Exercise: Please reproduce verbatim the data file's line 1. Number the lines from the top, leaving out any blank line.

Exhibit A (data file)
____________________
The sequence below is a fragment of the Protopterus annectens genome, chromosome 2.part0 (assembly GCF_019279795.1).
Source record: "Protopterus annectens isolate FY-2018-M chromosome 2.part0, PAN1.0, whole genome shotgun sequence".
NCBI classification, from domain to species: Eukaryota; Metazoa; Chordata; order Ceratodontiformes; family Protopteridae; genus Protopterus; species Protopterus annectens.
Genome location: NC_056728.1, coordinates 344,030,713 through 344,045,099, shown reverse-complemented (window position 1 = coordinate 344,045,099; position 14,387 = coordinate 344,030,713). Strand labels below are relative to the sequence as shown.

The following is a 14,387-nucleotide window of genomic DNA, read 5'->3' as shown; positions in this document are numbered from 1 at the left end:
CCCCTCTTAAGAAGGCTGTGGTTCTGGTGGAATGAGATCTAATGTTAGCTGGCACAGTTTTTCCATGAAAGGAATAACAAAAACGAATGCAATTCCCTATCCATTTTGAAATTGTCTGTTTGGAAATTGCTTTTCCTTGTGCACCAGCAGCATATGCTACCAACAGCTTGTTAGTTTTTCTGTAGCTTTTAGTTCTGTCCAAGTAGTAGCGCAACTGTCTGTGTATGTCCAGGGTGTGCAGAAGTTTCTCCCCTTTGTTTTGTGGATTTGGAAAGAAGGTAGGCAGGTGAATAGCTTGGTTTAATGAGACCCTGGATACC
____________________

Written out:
The sequence below is a fragment of the Protopterus annectens genome, chromosome 2.part0 (assembly GCF_019279795.1).